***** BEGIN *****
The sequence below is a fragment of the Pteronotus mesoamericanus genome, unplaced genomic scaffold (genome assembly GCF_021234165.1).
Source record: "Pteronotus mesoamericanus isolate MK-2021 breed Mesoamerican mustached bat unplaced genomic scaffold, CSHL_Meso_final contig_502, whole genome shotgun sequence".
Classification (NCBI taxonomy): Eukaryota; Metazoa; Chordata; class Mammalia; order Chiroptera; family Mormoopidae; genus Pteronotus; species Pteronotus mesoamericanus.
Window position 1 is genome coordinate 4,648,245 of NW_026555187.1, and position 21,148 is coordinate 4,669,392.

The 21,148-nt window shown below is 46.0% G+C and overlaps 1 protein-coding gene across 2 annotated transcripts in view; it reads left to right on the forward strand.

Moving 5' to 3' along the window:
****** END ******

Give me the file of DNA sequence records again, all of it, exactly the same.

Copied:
The sequence below is a fragment of the Pteronotus mesoamericanus genome, unplaced genomic scaffold (genome assembly GCF_021234165.1).
Source record: "Pteronotus mesoamericanus isolate MK-2021 breed Mesoamerican mustached bat unplaced genomic scaffold, CSHL_Meso_final contig_502, whole genome shotgun sequence".
Classification (NCBI taxonomy): Eukaryota; Metazoa; Chordata; class Mammalia; order Chiroptera; family Mormoopidae; genus Pteronotus; species Pteronotus mesoamericanus.
Window position 1 is genome coordinate 4,648,245 of NW_026555187.1, and position 21,148 is coordinate 4,669,392.

The 21,148-nt window shown below is 46.0% G+C and overlaps 1 protein-coding gene across 2 annotated transcripts in view; it reads left to right on the forward strand.

Moving 5' to 3' along the window: